Mention is made of registration of existing animal markets and registration of new animal markets so that basic animal amenities can be inspected and tracked.
It goes on to list that in new animal markets, some basic features such as troughs to hold food or water for the animals and shade should be provided. A veterinary facility should be present as well.
Veterinary staff and assistant veterinary staff should be present as well to care for any sick animals that may be present.
A list of a clear set of practices that are not to be entertained are laid out. This includes branding of animals, castration and casting animals to the hard ground before they are promptly decapitated. Other laws on feeding, handling and accommodation are well laid out and detailed.
Article 22 however seems to have instilled the most controversy. The article clearly states that cattle are not to be brought to the market for selling or trade. For all of those that have said that they single out cattle, a review of the definition of cattle as stated in the definition section clearly outlines that most bovine animals are under this act. This includes buffaloes, calves, bulls and even camels.
For a government well known to surprise and take hard actions on needed policies such as the demonetization, the above statement is a huge shift in the lifestyle that we’ve all taken for granted. It will clearly help to regulate and serve to alleviate some of the horrendous suffering that animals are forced to undergo in India. More than that it will insure some form of food trace-ability as livestock and mainly cattle infected with diseases such as foot-and-mouth don’t rampantly cross state borders as they do today infecting thousands of other cattle in the process and therein us ourselves.
This cattle smuggling also serves as a huge finance for terrorists especially in states like West Bengal where thousands are illegally smuggled to Bangladesh, leading to a boomerang effect where Indians indirectly are getting killed.
Cattle have to be registered via farmers initially who rear them for slaughter and take them to specific government license slaughterhouses to ensure such trace-ability and spread of such diseases, such as foot and mouth, leptospirosis, brucellosis etc. These are zoonotic disease for which even we are at risk and susceptible.
Instead of trying to understand government regularization, Congress workers in Kannur Kerala have flouted all rules of decency and health standards by performing this atrocious spectacle on the roads. Being a increasingly radicalized hotbed, it has taken little for such atrocious spectacles to slowly shift to humans as well. Choorakad Bijju an RSS worker was recently hacked to death in the Kannur district in broad daylight. Little reported it seems that this year five other BJP workers have met similar fates as well.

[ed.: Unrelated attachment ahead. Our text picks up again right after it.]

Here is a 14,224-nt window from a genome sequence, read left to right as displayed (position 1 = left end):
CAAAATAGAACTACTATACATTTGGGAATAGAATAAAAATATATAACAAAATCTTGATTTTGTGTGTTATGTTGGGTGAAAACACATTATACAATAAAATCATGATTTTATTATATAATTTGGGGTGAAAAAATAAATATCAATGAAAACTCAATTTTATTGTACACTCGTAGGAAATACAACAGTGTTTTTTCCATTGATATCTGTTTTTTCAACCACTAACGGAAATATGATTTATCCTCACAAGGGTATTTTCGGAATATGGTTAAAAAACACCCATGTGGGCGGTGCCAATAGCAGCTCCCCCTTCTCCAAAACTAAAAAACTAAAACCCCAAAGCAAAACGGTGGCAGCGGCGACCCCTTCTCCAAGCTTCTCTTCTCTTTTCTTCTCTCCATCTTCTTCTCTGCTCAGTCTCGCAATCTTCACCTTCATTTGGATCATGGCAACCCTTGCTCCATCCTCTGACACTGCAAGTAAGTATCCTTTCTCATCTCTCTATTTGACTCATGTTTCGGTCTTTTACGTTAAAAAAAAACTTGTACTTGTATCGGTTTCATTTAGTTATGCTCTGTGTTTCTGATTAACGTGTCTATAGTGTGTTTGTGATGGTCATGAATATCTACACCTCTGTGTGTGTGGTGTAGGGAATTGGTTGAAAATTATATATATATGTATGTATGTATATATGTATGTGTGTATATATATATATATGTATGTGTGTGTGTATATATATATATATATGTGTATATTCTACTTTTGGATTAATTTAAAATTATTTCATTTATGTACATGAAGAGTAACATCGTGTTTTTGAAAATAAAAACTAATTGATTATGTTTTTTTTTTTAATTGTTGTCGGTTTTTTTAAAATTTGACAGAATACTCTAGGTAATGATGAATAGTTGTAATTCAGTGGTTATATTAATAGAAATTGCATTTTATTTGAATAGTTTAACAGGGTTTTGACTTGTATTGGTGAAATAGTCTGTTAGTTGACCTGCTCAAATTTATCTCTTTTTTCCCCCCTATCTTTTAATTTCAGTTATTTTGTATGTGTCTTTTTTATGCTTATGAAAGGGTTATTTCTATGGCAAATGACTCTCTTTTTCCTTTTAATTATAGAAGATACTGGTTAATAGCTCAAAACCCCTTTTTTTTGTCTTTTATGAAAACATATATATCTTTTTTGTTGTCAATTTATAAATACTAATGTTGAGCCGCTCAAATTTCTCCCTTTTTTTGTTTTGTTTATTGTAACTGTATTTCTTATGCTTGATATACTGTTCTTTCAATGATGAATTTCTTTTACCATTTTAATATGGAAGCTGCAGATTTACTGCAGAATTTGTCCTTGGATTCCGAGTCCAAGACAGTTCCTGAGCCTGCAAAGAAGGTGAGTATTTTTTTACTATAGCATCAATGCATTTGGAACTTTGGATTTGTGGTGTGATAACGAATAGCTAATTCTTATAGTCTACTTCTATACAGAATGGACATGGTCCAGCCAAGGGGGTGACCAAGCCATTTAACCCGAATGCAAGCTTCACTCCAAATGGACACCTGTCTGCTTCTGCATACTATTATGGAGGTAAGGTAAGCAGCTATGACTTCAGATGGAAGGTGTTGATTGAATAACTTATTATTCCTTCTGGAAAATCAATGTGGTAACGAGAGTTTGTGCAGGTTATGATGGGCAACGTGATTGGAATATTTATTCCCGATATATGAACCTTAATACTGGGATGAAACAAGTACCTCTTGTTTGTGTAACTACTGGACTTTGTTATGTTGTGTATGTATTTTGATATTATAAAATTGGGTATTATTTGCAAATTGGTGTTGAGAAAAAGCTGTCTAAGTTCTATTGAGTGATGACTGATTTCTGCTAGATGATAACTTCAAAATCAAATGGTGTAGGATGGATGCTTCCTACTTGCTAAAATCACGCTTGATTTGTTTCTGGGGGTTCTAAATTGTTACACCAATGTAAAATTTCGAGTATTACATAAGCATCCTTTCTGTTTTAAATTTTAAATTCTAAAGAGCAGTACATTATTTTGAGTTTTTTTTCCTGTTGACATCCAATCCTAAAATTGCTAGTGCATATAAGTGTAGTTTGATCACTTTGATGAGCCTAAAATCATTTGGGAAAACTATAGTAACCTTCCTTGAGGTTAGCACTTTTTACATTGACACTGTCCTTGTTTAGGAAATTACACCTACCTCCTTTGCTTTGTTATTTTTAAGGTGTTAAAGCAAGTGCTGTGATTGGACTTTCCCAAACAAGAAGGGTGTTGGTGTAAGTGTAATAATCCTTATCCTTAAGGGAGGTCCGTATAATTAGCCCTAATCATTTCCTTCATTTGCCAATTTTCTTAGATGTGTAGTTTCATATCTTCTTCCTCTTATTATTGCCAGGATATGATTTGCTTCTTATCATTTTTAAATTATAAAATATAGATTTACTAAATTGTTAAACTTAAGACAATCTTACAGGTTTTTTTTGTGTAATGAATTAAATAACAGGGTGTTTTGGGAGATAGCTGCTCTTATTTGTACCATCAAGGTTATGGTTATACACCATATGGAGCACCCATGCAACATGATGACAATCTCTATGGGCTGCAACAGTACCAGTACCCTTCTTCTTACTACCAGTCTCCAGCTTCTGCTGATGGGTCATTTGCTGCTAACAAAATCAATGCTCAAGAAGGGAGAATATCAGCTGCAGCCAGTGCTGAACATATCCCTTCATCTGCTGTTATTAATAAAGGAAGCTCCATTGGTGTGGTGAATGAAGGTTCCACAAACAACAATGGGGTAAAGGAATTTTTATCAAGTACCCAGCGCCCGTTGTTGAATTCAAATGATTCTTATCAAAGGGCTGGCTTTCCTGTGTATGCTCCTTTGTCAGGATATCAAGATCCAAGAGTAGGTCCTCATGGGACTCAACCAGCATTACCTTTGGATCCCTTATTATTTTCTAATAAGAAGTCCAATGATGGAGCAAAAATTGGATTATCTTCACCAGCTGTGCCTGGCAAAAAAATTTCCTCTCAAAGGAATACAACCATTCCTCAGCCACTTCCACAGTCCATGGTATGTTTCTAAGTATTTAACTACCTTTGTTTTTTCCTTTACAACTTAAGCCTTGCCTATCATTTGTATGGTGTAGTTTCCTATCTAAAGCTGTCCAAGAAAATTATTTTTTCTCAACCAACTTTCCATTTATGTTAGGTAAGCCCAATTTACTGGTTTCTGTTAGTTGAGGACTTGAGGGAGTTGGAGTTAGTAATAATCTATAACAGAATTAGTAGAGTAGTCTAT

Gandhi has often been quoted “the greatness of a nation can be judged by the way it’s animals are treated” Radicalized Kannur seems to have made the transition in dehumanizing political workers of the RSS/BJP so that any protest against the government is met with a street butchering….
What is remarkable is that this has become a fight for a individuals right to eat beef. Our foreign funded news media has repeatedly made this a government versus a individuals rights to personal food preference. What has been completely ignored is this horrendous cruelty meted out to animals and the government trying to radically safe guard the health of it’s citizens from communicable disease. Should such a disaster such a mad cow hit India, it would be a rapid pandemic that would surge across the sub continent.
Ashoka throughout his life even with his transformation, found it hard to give up his taste for a few peacocks and deer through the year. Neither should he have had to, it’s hard to argue if one was brought up to include domesticated animals as part of our diet to radically make a transition towards a certain animal or none. These regulations coming into effect however should make us pause to think about how our food does make it to our table. We have always been a civilization that respected the rights of animals stemming from the ancient philosophical thought of Ahimsa. Ahimsa does not mean to do no harm, but to do the least harm to all living creatures involved. Various animals in different forms have long been worshiped and respected forming even avatars with glorious stories of redemption of humanity. Asiatic lions hunted to extermination around the world have found safety and thrive in India because of such principles.
What the government has done is to be lauded and made me more aware of how food makes it to my table. May we all introspect and realize that even if the gazette demands are presumptuous, that it is a start towards a less cruel practice and a safer and healthier population for all Indians.